When our Old Man taught us all that, and then actually took us to the pool hall to play with us as part of his tutelage, we were literally the only ones to shoot billiards, and I don't think I've ever met another guy my age who plays billiards. When I was in the service, every barracks had a dayroom where you could lounge and relax when off-duty, and each one always had at least one pool table along with the vending machines for snacks and beverages. A cool thing, overseas, the drink vending machines were stocked with Bud and Coors in addition to Coke and Pepsi.

    Every dayroom and every bar, at the bases I was stationed at there was also a dedicated rec center, with more tables and vending machines, and usually crowded. And I got a chance more than once to wow my buddies when I got the billiards balls and racked them up on the table with no pockets, which was usually empty. A good shooter can make a dozen billiards in a row, the champion shooters play rack after rack without missing a shot, fifty shots in a row for a game where the other player didn't even get a turn.

    ***
    When I was in Korea, unaccompanied, meaning without wife and family for a solid year, all my off-duty time, when I wasn't down in the 'ville drinking beer and watching the dancers, was spent in the rec center, and my roomate in the barracks there, a guy who worked on my team in the secure compound on the top of the hill, taught me to play foosball. Real foosball. He was a champ. Literally, in his hometown, Phoenix, before his time in the bag, he earned drinking (and cocaine) money playing foosball competitively. The guy taught me how to defend my goal and how to make shots past the other guy's defense. There were half a dozen guys, regulars in the rec center who played at that level. My friend could ring the bell at will, and he was the best.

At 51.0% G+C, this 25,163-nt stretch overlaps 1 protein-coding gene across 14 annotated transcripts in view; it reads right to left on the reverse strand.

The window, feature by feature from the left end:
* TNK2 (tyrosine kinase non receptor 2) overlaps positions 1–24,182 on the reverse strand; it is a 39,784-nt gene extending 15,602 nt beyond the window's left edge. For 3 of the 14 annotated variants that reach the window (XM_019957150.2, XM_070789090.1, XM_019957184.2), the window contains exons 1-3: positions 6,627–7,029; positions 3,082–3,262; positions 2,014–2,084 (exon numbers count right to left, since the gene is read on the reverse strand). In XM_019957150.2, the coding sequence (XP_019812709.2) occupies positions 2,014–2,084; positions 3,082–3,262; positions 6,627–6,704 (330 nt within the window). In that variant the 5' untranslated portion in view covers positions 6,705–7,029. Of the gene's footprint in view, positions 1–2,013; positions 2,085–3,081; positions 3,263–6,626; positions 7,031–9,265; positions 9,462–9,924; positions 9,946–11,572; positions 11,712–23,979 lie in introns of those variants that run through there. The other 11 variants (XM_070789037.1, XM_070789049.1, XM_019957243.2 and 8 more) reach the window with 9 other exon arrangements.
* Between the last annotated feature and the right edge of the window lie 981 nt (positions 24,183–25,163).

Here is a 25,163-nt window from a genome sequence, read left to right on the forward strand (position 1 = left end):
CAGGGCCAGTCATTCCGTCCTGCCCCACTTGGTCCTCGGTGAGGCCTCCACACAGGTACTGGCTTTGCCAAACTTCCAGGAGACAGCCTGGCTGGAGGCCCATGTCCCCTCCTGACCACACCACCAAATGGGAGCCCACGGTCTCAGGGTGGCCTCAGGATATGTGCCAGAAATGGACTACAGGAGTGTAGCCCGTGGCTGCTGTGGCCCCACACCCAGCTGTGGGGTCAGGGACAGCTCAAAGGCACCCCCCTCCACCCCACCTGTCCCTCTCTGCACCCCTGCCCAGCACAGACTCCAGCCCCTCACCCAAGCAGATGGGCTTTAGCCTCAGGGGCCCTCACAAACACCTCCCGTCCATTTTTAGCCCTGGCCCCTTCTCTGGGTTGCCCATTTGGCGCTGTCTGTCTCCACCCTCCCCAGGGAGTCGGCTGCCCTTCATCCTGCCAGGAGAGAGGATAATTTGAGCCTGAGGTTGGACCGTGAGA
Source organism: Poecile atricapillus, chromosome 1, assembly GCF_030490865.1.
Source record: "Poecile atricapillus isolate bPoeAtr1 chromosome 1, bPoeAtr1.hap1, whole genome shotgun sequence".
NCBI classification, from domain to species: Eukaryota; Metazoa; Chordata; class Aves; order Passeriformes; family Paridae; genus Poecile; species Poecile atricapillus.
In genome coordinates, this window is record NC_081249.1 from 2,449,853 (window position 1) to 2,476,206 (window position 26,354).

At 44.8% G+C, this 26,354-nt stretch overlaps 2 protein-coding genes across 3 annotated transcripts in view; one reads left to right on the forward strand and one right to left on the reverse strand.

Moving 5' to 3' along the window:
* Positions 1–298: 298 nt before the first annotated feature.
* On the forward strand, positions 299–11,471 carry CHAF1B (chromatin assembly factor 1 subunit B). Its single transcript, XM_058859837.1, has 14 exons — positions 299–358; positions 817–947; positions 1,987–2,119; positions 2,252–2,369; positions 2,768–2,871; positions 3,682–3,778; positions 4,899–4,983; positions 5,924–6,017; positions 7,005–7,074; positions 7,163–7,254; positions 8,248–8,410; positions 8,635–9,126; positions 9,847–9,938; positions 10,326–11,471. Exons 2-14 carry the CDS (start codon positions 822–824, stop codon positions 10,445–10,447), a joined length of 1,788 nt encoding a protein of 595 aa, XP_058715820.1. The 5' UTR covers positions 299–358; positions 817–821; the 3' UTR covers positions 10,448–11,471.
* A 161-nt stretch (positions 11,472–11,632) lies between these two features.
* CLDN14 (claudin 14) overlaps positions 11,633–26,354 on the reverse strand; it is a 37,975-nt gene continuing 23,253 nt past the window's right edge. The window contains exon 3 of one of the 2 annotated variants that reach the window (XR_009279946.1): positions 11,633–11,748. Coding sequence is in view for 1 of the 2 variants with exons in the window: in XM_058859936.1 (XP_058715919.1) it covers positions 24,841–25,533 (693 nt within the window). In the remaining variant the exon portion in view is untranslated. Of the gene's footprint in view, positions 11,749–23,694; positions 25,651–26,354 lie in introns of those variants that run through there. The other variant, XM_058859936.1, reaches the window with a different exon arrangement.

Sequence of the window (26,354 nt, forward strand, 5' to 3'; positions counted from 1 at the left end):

Drop the little white solid ball in the center of the table, watch it roll to within touching distance and then, with a motion of his wrist you couldn't actually see because it was so quick, he'd snap the ball into the goal. Ding. And then look up and see the astonishment on his opponents face.

    We'd play for hours at a time. The game was so intense, I'd be standing hunched over my goal, my hands on the rods tensed in anticipation. I knew it was coming. He'd watch my eyes while 'dribbling' the ball casually back and forth between his 'men,' and then, boom, ding! Point. Game. Pay up. Which was usually my time to buy the beer.

    The rec center would sponsor competitions. They'd post a sign-up sheet, and a couple dozen guys would show up to play. By the time I had been adequately schooled by my buddy Randy on how to play, and I could actually beat him once or twice out of the hundreds of games we played, I recognized a dozen players of those who signed up for a competition. There were half a dozen tables and the games were fast, the sound of the balls dropping and being shot and blocked, back and forth, punctuated by the ding of the goal winning shot. During the hot summer, even though the joint was air-conditioned, I remember standing at my side of the table in a literal pool of sweat I'd dripped on the floor, so intense were the games.